Introduction Hepatic encephalopathy (HE) is the commonest complication of cirrhosis. It has a detrimental effect on quality of life and on survival. Nevertheless, there is no recognised gold standard for its diagnosis. The only objective diagnostic technique, which does not require patient co-operation, is the electroencephalogram (EEG). The current assessment of the EEG is based on measures of the mean dominant frequency (MDF) and the percentage θ (θ%) power from spectral analysis. However, this represents a fairly simplistic approach to analysis of complex shifting wave forms.
Aim To optimise the analysis of the EEG to provide more reliable criteria for the diagnosis of hepatic encephalopathy and the grading of its severity.
Method The patient population comprised 169 individuals (108 men, 61 women; mean (range) age, 55 (26–80) yr) with biopsy-proven cirrhosis, classified on the basis of clinical (Conn et al, 1977) and psychometric performance (PHES; Weissenborn et al, 2001), as neuropsychiatrically unimpaired (n=85), or as having minimal (n=21) or overt (n=63) HE. The reference population comprised 48 healthy individuals (25 men, 23 women; mean (range) age, 39 (22–58) yr). Standard 21-lead, eyes-closed EEG recordings were obtained in all subjects. EEGs were visually inspected and spectral analysis undertaken on a standard P3–P4 derivation (Amodio et al, 1999) and a SEDACA component (Montagnese et al, 2007). In addition, a measure of the stability of the posterior rhythm, F-mean, was obtained using a novel computational technique. A subset of 74 patients underwent a mean of 3 (2–9) repeat assessments over time. Performance of the variables was assessed using ROC analysis.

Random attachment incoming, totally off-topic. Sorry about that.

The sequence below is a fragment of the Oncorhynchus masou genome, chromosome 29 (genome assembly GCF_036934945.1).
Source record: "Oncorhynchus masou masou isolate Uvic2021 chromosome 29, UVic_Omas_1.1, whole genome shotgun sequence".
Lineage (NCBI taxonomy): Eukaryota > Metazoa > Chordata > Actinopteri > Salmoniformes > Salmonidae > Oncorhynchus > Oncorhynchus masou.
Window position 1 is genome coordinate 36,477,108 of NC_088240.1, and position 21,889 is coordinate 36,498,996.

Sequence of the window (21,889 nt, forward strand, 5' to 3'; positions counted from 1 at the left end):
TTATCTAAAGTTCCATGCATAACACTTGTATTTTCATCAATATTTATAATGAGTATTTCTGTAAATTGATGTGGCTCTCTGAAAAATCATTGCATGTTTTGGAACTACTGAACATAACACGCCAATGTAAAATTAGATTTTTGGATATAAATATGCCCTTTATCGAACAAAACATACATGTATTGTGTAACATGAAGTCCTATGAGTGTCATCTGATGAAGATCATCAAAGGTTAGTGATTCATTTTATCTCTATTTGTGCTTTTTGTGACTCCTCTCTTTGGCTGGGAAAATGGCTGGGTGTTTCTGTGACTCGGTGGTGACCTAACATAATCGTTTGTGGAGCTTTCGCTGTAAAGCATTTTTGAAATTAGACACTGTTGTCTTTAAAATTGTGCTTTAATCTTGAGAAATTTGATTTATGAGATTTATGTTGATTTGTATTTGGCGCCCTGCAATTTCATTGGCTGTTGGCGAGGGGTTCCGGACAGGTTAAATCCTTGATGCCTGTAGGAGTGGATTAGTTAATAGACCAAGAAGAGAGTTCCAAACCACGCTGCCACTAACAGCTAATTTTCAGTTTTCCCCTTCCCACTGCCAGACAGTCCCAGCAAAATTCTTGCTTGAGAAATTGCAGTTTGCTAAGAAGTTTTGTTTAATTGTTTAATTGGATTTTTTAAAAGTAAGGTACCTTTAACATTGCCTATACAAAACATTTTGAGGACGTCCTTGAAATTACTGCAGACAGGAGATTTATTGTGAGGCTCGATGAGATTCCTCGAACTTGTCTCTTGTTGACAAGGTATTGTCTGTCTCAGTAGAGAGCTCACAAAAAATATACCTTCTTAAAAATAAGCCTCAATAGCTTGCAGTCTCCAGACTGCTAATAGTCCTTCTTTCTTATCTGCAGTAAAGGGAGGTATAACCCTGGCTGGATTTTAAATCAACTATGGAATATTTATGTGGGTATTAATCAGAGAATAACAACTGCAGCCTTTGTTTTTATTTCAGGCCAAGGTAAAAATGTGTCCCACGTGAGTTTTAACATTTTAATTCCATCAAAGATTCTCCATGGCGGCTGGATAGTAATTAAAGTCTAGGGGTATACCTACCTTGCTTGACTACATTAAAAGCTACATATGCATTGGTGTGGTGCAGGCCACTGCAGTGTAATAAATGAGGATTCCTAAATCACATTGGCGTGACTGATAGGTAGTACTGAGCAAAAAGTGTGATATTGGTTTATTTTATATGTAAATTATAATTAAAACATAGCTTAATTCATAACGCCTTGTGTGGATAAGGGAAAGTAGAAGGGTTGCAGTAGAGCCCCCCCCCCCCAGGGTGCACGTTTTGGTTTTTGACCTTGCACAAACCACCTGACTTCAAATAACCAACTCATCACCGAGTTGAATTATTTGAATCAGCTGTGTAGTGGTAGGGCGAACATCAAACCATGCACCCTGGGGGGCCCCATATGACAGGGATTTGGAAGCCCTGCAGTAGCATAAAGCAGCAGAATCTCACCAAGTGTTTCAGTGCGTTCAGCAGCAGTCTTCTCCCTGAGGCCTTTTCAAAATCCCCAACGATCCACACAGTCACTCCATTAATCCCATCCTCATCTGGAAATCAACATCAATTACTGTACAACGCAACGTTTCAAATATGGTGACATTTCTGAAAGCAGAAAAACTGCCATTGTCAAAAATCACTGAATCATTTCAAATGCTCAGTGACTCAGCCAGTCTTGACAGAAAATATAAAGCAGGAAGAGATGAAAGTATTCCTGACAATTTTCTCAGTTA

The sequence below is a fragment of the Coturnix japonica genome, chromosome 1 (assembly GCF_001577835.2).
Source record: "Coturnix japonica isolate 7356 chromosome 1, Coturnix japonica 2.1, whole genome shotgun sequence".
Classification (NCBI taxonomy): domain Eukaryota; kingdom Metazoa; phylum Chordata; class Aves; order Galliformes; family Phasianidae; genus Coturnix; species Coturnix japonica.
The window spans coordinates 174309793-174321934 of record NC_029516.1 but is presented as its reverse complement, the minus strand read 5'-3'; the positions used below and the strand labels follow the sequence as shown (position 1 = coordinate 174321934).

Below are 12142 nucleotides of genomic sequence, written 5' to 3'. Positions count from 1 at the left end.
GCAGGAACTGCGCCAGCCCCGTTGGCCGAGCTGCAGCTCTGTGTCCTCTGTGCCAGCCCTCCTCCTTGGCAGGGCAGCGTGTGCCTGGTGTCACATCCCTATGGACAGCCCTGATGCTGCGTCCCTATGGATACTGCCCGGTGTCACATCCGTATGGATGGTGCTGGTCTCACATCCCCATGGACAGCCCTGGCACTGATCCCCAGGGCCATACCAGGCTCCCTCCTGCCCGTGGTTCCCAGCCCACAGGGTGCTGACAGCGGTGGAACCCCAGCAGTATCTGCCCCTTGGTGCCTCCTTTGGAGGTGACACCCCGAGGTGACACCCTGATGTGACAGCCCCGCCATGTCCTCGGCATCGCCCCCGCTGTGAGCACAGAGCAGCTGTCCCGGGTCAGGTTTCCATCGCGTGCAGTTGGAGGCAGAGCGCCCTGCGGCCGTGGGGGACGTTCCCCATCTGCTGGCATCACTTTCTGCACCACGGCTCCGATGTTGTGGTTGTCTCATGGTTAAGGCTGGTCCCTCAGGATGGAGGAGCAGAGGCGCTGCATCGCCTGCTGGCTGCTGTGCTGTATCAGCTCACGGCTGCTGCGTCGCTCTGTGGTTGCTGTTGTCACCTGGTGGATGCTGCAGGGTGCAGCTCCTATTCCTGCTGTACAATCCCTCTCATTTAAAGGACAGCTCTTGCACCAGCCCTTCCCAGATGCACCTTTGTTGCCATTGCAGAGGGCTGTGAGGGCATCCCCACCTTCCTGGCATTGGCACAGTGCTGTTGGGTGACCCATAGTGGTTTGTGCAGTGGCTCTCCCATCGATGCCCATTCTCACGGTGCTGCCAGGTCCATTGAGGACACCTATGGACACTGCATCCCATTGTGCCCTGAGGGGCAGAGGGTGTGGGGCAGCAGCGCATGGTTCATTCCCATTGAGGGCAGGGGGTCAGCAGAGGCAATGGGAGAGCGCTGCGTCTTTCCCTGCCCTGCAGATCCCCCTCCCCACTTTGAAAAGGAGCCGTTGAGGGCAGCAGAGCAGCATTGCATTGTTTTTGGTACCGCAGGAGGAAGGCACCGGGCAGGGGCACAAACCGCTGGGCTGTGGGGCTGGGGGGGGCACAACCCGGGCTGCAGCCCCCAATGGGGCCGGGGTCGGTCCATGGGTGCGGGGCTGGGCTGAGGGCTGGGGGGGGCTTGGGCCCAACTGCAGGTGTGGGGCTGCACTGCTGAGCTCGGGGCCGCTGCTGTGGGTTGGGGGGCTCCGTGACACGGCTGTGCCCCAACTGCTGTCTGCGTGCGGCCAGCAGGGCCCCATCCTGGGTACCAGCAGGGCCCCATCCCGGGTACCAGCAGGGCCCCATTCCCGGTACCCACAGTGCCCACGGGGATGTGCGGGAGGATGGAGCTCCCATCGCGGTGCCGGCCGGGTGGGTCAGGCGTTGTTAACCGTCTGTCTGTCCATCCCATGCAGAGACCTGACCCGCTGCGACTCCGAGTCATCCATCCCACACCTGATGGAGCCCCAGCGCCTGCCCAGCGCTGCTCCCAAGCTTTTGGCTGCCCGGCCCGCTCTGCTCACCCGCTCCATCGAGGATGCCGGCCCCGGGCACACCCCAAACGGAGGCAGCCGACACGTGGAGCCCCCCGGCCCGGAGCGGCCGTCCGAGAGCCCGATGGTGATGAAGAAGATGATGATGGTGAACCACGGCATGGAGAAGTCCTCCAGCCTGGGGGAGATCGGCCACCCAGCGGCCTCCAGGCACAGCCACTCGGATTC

Results Four variables had good performance characteristics.
All four variables correlated significantly with the PHES scores (p<0.05). Significant changes in F-Mean (p<0.05), α-P3P4 and SEDACA (p<0.05) were observed over time in relation to changes in neuropsychiatric status.
Conclusion Two additional variables have been identified which have good performance characteristics for the diagnosis of any degree of HE. These new variables, in combination with the currently used EEG measures, can be used to optimise the diagnosis of HE and the grading of its severity.